Energy-enhancing eating and a healthy lifestyle as taught in Daoist resorts are becoming ever more important, given the problematic state of China’s health care system. While everyone received free care under Mao, economic development reduced state involvement to the point that, by 2003, only about 30 percent of the population had basic health care.
This number has greatly improved over the years, so that today most Chinese are covered, mainly due to the new rural cooperative medical care initiative. A voluntary system, funded by individual contributions and government subsidies for the poor, it reaches wide swathes of the population, although it continues to be plagued by inadequate funding, staff shortages, and insufficient equipment.
One issue is that while inpatient costs are covered, most outpatient visits are not, which leaves many people still unable to pay for hospital visits. Also, location matters, again referring back to the ubiquitous household registration system. Rural medical care covers 70-80 percent of a visit to the local clinic, but only about 60 at the county hospital, and even less for more specialist services, often located in bigger cities.
In addition, waiting times are long, often lasting hours. One can pay specially to get a prebooked time slot or hire someone to stand in line in one’s stead, but both cost money. Also, physicians are notoriously underpaid and overworked, commonly making less than $800 a month, even in larger cities. One brain surgeon in Tianjin, as Shaun Reid points out, made so little he had to take bribes to pay for basic living expenses.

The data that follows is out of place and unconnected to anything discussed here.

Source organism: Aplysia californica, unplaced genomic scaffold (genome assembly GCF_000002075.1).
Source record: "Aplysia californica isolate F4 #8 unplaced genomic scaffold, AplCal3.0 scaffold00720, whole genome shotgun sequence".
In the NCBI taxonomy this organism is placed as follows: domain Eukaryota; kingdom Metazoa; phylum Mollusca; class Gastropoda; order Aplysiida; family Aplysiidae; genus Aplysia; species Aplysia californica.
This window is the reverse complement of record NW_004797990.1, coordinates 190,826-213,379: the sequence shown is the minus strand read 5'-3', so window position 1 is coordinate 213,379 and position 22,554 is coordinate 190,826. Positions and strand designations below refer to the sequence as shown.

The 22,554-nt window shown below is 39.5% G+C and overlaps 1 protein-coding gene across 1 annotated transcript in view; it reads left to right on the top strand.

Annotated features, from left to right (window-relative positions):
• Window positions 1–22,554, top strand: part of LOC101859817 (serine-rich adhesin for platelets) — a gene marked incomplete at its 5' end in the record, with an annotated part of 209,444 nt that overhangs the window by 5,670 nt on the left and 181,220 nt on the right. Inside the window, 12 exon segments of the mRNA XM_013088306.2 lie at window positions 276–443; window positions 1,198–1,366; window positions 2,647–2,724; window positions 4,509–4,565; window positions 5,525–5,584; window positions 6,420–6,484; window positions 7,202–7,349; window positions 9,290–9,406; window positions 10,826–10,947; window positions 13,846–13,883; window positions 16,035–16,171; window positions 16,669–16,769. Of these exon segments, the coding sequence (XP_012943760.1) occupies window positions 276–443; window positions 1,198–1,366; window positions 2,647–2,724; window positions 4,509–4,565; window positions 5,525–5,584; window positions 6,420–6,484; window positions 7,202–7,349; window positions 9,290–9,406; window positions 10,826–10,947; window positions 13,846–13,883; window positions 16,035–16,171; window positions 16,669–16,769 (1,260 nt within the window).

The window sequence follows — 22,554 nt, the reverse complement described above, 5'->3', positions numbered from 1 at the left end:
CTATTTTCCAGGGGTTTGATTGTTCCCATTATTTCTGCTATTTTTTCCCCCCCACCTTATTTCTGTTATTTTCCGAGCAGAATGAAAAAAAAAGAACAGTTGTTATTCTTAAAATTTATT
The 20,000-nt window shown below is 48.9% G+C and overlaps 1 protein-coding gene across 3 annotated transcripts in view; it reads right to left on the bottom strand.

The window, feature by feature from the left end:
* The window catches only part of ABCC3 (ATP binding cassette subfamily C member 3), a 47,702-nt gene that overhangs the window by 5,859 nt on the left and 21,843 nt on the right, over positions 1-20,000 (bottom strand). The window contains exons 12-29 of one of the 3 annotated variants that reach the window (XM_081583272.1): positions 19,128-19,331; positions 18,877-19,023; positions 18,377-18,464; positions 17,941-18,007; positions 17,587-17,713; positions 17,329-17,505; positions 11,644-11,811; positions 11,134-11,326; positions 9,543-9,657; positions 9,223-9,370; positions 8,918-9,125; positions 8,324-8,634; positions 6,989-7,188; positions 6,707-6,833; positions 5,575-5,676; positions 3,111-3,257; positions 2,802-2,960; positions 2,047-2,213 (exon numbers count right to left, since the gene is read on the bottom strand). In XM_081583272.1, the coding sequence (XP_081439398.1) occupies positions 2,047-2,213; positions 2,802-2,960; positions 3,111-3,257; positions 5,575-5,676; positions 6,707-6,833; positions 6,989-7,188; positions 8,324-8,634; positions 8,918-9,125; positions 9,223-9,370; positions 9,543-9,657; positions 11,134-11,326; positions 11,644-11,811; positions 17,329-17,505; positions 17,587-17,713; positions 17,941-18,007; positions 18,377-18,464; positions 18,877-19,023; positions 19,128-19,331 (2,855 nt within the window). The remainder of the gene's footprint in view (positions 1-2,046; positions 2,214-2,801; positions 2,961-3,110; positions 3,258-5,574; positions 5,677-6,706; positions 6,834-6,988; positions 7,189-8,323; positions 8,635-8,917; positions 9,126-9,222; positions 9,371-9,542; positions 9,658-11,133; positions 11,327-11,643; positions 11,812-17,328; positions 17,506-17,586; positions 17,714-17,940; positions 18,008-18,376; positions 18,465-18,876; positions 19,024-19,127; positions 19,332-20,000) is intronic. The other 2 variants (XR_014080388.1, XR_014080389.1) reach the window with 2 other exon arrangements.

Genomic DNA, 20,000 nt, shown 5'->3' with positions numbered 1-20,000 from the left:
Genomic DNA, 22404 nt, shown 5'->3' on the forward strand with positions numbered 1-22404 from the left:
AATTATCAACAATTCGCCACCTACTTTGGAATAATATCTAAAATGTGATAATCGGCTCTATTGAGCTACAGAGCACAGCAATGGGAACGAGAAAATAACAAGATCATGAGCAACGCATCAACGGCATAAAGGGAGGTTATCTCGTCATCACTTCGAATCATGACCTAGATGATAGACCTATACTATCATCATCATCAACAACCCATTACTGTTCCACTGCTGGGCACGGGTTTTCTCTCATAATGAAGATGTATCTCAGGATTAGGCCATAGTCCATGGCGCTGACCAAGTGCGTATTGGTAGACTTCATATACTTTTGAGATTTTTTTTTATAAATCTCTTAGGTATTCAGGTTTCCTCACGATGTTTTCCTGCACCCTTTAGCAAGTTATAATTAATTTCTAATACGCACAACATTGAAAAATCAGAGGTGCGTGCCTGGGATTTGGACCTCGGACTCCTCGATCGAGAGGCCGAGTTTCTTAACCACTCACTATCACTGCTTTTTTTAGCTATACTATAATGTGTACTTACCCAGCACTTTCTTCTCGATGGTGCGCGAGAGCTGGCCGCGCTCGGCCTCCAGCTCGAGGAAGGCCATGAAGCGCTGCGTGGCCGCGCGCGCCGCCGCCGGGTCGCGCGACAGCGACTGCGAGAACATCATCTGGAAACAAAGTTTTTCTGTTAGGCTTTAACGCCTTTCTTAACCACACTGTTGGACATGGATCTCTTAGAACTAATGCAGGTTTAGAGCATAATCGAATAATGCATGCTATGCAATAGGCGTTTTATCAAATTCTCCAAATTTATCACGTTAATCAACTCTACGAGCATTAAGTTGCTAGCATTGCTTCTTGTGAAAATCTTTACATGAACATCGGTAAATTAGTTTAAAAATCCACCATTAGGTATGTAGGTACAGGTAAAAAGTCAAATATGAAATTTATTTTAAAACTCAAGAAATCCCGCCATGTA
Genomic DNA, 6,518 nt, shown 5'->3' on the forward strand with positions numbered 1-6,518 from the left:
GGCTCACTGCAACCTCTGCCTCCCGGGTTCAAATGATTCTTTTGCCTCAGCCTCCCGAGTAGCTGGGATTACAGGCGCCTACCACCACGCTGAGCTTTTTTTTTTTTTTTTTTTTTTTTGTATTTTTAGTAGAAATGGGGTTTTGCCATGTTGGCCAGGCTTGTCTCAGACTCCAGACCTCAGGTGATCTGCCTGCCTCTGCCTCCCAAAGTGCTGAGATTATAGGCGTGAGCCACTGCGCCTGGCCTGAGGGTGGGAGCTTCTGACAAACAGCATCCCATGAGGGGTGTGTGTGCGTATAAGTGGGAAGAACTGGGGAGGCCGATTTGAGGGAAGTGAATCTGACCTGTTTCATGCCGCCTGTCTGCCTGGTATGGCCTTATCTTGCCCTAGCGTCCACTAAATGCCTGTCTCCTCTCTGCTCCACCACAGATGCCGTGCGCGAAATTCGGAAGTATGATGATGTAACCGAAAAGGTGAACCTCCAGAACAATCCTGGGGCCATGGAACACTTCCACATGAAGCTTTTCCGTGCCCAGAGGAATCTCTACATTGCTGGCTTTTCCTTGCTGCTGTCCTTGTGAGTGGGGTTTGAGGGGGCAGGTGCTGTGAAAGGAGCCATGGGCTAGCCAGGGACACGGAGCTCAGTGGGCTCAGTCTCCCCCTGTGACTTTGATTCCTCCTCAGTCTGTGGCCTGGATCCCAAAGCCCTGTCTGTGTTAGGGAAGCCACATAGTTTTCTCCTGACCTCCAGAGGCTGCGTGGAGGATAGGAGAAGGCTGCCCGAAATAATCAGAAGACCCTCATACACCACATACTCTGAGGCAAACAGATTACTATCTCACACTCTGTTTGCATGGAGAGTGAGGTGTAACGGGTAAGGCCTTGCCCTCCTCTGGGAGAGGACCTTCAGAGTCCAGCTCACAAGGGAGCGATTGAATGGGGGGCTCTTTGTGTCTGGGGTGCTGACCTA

Given this situation, they often require a “red envelope” filled with private cash to do a proper job. They also tend to overprescribe medicines for percentages from the pharmaceutical industry and recommend unnecessary surgeries to get kickbacks. Typically, they have little time or consideration for patients who they see in rooms filled with dozens of people, affording essentially no privacy or opportunity for calm and quiet conversation.
As a result, lower-income consumers feel helpless and angry at the medical system. Poor people,” Shaun Reid quotes an informant, “in China cannot afford to get sick. We have no insurance and do not trust doctors” (2014, 57). Protests are on the rise. In 2012, for example, the Chinese Hospital Association found that on average each hospital in China had 27.3 violent incidents, up from an average of 20.6 in 2008, bur rising to a total of over 20,000 in the country in 2013. Some of these protests even turn violent. For example, a patient in Harbin stabbed four hospital workers, killing one, because he did not get immediate treatment.
Responding to these protests, the government has cracked down on corruption, notably abuses of medical funds but also on physicians and administrators taking bribes. In addition, it has started a new campaign, Healthy China 2020. By this date, all citizens should have access to high-quality health care while living healthier lives overall. Focusing on urban areas most impacted by Westernization, the state encourages people to eat a more traditional diet and get more exercise—although with pollution on the rise the latter is a double-edged sword.
Read: Burns, Lawton Robert, and Gordon G. Liu, eds. 2017. China’s Health Care System and Reform. Cambridge University Press.